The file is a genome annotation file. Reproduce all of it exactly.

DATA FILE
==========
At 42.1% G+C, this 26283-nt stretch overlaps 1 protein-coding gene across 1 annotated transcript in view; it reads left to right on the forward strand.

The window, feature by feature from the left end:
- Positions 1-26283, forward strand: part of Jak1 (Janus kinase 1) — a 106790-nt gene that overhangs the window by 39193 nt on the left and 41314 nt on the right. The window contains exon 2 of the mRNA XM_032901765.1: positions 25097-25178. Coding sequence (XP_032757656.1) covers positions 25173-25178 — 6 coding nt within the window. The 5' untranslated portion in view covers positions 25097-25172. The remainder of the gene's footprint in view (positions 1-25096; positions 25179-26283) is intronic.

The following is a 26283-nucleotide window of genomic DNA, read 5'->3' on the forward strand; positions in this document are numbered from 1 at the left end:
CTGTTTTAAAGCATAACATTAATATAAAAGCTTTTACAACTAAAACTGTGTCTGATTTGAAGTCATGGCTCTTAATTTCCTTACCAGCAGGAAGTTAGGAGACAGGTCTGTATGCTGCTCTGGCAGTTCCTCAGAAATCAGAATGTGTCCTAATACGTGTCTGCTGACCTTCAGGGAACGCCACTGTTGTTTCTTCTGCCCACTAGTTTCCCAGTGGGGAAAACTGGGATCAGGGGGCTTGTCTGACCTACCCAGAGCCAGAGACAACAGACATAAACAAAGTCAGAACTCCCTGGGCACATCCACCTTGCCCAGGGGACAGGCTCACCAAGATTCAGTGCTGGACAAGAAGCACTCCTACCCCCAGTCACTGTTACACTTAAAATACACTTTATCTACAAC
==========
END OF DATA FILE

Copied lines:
At 42.1% G+C, this 26283-nt stretch overlaps 1 protein-coding gene across 1 annotated transcript in view; it reads left to right on the forward strand.

The window, feature by feature from the left end:
- Positions 1-26283, forward strand: part of Jak1 (Janus kinase 1) — a 106790-nt gene that overhangs the window by 39193 nt on the left and 41314 nt on the right. The window contains exon 2 of the mRNA XM_032901765.1: positions 25097-25178. Coding sequence (XP_032757656.1) covers positions 25173-25178 — 6 coding nt within the window. The 5' untranslated portion in view covers positions 25097-25172. The remainder of the gene's footprint in view (positions 1-25096; positions 25179-26283) is intronic.

The following is a 26283-nucleotide window of genomic DNA, read 5'->3' on the forward strand; positions in this document are numbered from 1 at the left end:
CTGTTTTAAAGCATAACATTAATATAAAAGCTTTTACAACTAAAACTGTGTCTGATTTGAAGTCATGGCTCTTAATTTCCTTACCAGCAGGAAGTTAGGAGACAGGTCTGTATGCTGCTCTGGCAGTTCCTCAGAAATCAGAATGTGTCCTAATACGTGTCTGCTGACCTTCAGGGAACGCCACTGTTGTTTCTTCTGCCCACTAGTTTCCCAGTGGGGAAAACTGGGATCAGGGGGCTTGTCTGACCTACCCAGAGCCAGAGACAACAGACATAAACAAAGTCAGAACTCCCTGGGCACATCCACCTTGCCCAGGGGACAGGCTCACCAAGATTCAGTGCTGGACAAGAAGCACTCCTACCCCCAGTCACTGTTACACTTAAAATACACTTTATCTACAAC